Mere Poulard's Omelet

3 min
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How did you find your wife or husband? What led you to her/him or her/him to you? The following is my story of how I met my future wife.

One day when I was waiting in the dental office, I picked up a magazine on the table, a February 2012 issue of Gourmet World, a popular US culinary magazine with worldwide distribution. An interesting article in the magazine about Mere Poulard and her world famous omelet grabbed my attention. Although she died in 1931, her restaurant was still in business at Mont-Saint-Michel in Normandy, France. Her omelet was so tasty that numerous heads of state and government, various royal families, and world celebrities had frequented the restaurant during and after her time.

According to the article, before becoming Mere Poulard, she was Annette Boutiaut, a maid to Édouard Corroye, a government architect in Paris. In 1872, Mr. Corroye was commissioned to restore the disintegrating abbey of Mont-Saint-Michel to its former glory. Annette went along with Mr. Corroye‘s family. As they arrived, the sea tidal waves began encircling the rocky island, which was otherwise accessible on foot from the mainland during the low tide hours. Mr. Poulard, son of a local baker, who came down from the hill to meet the family, held up Annette in his arms and waded through the muddy and overflowing causeway. He put her down until she safely reached the foot of Mont-Saint-Michel. Love between the two flourished and marriage ensued.

In 1888, Annette and her husband opened an inn at the foot of the hill. Using local ingredients, she made her signature omelet and fed thousands of pilgrims on their way to the abbey. Then came the name Mere Poulard as her tasty omelet became world famous. The story also described how the omelet was made.

After reading the story, an urge to go and visit Mont-Saint-Michel overcame me. I soon booked a flight from New York to Paris. I was sure I was definitely not lookingfor romance at Mont-Saint-Michel, but interested in pursuing a kind of culinary detective work in finding out why this omelet was so famous. I had a passion for food and loved cooking. I liked to seek and try a restaurant people raved about. I was a regular Yelp review contributor.

Eventually I was on a bus from Paris to Mont-Saint-Michel. The weather forecast for that day was heavy rain and low temperature. But that did not damp my enthusiasm at all. When the bus arrived, only a drizzle greeted me and then it stopped.

By the time I arrived, the Mere Poulard restaurant was full. I had to wait in a line, but the waiting area was just next to the kitchen. I could see a chef beat the egg white in a big bowl made of copper as hard and fast as he could, while another chef added more logs into a burning fireplace in the wall. He then scooped some butter from a bucket into an iron spoon with a long handle and circled it over the red hot flames in the fireplace. As the butter melted, he retrieved the spoon, poured some white egg mixture into it, and returned the spoon to the fire.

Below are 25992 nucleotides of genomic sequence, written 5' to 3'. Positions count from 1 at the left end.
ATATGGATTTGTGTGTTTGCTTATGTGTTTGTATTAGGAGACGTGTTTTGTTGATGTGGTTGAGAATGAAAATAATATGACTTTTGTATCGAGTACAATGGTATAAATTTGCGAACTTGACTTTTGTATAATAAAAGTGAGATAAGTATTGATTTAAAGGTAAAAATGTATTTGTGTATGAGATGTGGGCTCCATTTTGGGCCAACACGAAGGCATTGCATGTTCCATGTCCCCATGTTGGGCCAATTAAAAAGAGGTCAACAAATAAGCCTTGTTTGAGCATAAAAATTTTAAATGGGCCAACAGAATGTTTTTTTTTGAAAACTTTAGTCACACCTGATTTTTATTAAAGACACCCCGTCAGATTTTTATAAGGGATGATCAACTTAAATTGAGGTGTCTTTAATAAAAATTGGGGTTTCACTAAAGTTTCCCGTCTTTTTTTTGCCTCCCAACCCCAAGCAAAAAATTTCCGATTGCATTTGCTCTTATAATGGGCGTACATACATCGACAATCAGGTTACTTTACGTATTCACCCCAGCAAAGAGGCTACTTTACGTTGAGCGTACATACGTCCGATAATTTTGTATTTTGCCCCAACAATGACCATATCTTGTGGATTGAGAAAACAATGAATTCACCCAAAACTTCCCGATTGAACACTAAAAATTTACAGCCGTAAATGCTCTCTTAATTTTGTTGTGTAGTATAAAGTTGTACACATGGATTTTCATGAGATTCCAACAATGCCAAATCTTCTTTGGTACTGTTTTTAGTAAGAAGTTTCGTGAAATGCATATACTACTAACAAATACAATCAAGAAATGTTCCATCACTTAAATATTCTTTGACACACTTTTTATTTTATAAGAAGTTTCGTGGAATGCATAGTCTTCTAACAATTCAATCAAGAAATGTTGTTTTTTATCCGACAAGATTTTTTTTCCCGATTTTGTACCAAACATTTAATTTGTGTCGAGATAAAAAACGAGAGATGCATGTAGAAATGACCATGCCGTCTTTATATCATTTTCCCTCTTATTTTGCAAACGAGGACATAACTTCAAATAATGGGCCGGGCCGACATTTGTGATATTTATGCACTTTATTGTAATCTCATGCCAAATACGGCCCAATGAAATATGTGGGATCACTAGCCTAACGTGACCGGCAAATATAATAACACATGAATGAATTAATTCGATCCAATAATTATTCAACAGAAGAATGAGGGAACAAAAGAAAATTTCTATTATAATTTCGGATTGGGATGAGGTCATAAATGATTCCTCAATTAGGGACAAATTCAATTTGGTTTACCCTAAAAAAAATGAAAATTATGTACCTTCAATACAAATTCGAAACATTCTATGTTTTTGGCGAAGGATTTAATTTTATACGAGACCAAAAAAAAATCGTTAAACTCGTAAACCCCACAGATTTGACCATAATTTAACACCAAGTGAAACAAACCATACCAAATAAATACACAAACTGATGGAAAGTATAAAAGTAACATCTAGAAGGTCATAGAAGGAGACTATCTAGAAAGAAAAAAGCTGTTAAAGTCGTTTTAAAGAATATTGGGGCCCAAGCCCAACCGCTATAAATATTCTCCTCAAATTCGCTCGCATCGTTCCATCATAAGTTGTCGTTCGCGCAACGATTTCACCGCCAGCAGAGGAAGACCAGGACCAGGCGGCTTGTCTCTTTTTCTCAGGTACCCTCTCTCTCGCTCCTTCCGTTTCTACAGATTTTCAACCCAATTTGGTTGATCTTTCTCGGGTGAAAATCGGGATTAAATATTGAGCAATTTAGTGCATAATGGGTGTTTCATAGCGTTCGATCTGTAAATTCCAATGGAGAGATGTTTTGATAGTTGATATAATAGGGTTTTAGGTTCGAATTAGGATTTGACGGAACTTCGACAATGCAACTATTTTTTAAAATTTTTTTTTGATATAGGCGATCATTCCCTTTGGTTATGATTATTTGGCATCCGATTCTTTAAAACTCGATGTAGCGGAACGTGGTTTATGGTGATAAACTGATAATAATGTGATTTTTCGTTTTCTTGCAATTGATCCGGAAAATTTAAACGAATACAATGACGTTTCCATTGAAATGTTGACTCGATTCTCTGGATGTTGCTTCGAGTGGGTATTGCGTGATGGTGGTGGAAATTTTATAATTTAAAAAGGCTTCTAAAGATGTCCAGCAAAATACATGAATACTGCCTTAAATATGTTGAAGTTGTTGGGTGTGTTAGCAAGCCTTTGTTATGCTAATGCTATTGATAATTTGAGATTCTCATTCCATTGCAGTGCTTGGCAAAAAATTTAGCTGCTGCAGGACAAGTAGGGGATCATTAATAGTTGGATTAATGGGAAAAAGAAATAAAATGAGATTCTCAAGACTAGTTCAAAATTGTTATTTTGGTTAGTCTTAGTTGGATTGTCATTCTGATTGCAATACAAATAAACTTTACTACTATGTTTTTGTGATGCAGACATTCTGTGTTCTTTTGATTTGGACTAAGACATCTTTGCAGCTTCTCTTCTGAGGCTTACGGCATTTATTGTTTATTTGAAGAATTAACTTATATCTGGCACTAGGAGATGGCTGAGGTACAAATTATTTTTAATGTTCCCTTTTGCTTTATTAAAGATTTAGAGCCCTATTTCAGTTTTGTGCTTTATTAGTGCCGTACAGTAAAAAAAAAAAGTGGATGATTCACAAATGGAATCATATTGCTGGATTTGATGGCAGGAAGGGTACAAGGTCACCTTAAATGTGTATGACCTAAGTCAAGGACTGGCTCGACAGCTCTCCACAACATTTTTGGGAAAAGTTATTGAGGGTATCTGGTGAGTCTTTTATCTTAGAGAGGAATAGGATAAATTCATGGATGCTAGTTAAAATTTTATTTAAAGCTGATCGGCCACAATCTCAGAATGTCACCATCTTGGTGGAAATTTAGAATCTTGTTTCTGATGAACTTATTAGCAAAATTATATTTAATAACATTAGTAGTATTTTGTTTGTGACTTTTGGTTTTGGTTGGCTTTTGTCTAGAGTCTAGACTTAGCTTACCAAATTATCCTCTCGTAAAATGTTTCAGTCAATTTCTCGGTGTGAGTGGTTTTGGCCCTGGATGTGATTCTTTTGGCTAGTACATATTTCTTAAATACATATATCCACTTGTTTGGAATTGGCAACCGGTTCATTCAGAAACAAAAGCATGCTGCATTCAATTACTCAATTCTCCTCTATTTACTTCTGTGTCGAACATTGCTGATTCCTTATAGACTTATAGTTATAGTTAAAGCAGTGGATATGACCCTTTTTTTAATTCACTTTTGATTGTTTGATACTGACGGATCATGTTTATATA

I was surprised how accurately the author of the Mere Poulard story wrote about the way the omelet was prepared and cooked. The author must have stood at the same spot as I did and recorded what he had observed. The amazing thing, as the author stressed in the article, was the same way chefs many generations later still followed as Mere Poulard had first perfected the techniques in making the omelet. Fully amazed, I pulled out a copy of the magazine I had brought with me and started to reread the story again.

As I was reading, I heard a loud female voice coming from behind: "Oh my god, you read the same story?" Turning around, I was astonished to find a young lady next to me, holding the same issue of the magazine, opened to the exact starting page of the article.

We were so overwhelmed by this coincidence that, for a moment, we each became speechless. After recovering from the shock, we decided to dine together to taste the omelet and sought out the reason why we were holding the same magazine.

As it turned out from our conversation, Evey and I lived thousands of miles apart. She came from Del Mar, California. She had the same passion for food and loved cooking. And it was the curiosity and interest arising from reading the same article that prompted each of us to visit Mont-Saint-Michel. Like Annette and Mr. Poulard, our romance started on this rocky island unknown to either of us before coming here. Yet the accidental encounter had its inevitability.

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